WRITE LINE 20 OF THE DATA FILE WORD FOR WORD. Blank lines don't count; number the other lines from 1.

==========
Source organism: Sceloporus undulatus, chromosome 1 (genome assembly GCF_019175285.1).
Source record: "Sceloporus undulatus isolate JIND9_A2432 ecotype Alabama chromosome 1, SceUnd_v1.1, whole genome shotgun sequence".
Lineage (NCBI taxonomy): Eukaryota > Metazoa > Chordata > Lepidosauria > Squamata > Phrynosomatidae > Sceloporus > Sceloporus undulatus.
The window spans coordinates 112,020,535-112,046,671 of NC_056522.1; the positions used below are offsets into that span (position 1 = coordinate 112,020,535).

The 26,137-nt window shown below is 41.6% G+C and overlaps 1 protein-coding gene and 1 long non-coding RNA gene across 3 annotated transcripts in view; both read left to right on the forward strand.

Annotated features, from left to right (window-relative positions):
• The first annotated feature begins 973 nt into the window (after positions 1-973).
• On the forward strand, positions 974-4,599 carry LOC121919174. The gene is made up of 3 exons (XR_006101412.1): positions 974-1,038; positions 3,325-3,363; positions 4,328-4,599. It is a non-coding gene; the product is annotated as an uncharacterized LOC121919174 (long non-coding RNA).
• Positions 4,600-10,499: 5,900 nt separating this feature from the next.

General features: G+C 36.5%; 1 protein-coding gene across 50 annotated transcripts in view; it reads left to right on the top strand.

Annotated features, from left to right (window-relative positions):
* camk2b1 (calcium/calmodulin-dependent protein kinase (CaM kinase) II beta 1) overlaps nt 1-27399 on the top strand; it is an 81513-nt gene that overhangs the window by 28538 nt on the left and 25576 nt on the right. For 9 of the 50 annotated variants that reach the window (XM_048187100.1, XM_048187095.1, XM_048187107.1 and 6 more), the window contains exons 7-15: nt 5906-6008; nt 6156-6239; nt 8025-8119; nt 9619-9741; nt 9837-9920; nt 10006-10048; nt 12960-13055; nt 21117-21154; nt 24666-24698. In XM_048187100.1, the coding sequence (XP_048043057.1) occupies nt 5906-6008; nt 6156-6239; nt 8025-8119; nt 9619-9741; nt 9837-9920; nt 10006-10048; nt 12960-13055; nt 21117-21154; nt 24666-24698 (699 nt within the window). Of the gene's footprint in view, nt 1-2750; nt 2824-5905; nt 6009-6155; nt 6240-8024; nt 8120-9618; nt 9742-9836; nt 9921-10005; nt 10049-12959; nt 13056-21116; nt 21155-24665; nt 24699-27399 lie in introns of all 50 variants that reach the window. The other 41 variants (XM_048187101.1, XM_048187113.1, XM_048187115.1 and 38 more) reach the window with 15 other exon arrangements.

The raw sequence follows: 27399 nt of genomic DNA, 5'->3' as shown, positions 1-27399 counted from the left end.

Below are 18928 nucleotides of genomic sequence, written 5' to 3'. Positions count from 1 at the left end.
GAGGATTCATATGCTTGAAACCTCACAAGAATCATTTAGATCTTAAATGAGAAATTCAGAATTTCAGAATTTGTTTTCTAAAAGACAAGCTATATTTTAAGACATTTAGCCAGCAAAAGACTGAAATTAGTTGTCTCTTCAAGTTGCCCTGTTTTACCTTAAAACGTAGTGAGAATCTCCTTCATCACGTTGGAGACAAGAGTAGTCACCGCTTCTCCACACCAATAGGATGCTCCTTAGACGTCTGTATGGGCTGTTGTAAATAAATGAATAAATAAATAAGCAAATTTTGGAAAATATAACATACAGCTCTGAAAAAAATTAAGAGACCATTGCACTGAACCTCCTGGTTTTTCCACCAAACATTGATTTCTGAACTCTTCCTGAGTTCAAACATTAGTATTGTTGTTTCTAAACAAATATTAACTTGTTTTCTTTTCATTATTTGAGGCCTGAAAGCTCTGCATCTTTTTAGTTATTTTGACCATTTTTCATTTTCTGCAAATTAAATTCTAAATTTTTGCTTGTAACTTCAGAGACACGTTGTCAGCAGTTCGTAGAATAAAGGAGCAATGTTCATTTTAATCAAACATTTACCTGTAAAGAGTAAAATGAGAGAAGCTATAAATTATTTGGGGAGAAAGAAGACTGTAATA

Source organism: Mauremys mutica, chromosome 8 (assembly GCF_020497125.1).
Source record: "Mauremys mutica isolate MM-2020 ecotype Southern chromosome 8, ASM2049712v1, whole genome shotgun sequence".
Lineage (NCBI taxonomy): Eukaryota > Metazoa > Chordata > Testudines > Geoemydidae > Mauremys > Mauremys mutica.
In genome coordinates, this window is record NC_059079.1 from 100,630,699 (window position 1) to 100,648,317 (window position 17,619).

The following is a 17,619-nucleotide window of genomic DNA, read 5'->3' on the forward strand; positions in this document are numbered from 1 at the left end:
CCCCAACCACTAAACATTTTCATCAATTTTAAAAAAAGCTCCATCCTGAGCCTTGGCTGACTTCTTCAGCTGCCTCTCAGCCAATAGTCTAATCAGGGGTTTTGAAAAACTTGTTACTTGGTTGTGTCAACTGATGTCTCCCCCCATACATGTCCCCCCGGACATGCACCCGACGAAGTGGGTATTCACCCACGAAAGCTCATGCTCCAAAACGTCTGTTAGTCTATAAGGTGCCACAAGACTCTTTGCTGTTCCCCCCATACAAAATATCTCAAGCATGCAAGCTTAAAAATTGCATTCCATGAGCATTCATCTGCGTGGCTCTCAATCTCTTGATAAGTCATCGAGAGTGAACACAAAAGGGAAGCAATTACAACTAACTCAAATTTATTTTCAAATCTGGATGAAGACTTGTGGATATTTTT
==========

The following is a 17,619-nucleotide window of genomic DNA, read 5'->3' on the forward strand; positions in this document are numbered from 1 at the left end: